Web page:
The department is dedicated to understanding problems of poverty and late development within local communities, as well as national and international political and economic systems.
Research and teaching in the department is concerned with the causes of poverty, social exclusion, economic stagnation, humanitarian crises and human security. We aim to provide our students with an understanding of why and how some late developing countries have succeeded in overcoming these problems while others have not or have seen their progress derailed by disasters and conflicts.
We currently offer four taught MSc programmes. Students in our MSc and research programmes come from all over the world and upon graduation have successfully found employment in a wide variety of government, non-government, UN, academic, and private sector organisations working in the developing world.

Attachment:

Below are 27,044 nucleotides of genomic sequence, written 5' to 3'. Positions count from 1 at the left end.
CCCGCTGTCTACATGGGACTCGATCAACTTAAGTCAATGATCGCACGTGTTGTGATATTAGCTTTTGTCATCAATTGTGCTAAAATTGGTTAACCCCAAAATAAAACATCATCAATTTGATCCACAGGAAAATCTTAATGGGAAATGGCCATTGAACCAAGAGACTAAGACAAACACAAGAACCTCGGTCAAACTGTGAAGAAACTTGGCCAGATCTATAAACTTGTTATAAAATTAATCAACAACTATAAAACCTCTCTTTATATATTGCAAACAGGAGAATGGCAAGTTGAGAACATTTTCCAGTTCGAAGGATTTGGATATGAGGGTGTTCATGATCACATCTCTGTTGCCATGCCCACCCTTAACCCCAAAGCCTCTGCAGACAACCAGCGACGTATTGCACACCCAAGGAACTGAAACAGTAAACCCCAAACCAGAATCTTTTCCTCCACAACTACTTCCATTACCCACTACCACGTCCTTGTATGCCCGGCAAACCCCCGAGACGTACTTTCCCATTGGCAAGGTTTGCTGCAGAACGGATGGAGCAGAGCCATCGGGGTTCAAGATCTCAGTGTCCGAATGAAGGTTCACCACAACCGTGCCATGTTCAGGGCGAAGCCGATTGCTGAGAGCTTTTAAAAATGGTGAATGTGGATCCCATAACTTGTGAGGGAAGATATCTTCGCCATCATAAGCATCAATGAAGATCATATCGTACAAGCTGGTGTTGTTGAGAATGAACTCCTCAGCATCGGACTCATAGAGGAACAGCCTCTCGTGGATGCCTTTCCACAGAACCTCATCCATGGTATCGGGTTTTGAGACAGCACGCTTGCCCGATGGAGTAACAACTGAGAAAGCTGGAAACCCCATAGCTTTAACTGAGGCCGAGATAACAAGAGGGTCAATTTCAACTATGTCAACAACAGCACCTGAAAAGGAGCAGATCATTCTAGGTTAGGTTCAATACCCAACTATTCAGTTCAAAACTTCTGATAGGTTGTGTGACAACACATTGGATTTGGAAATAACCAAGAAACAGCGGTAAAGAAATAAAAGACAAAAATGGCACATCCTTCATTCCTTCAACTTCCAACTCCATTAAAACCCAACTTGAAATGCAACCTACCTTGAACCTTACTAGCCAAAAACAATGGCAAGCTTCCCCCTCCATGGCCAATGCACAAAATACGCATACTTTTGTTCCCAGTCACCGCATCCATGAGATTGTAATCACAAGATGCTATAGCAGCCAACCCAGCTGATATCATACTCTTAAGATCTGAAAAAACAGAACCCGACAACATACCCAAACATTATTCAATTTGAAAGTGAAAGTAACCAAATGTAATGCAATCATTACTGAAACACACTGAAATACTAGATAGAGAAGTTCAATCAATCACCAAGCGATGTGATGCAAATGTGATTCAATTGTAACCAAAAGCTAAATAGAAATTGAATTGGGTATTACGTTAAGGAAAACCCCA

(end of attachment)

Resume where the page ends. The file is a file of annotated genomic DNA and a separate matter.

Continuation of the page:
There are also research units that operate through the department. Our staff have considerable experience in living and working in the developing world and most have engaged in policy-relevant research and consultancy work with international development agencies or non-governmental organisations.
The department conducts research and teaching across six broad themes:
Complex emergencies, security, and humanitarianism in war-torn societies
Comparative and international politics of development
Governance, civil society, and informal politics
The politics of global health
The Department of International Development supports the university’s wider Green Impact initiative and is dedicated to reducing its carbon footprint and its impact on the environment.
To support the Green Impact initiative, the department has undertaken a stair-climbing initiative to improve our fitness and to save on CO2 emissions. We have also pledged to reduce the use of single use plastic at meetings and events. Further to this, we only provide vegetarian food at our weekly lunch time seminars.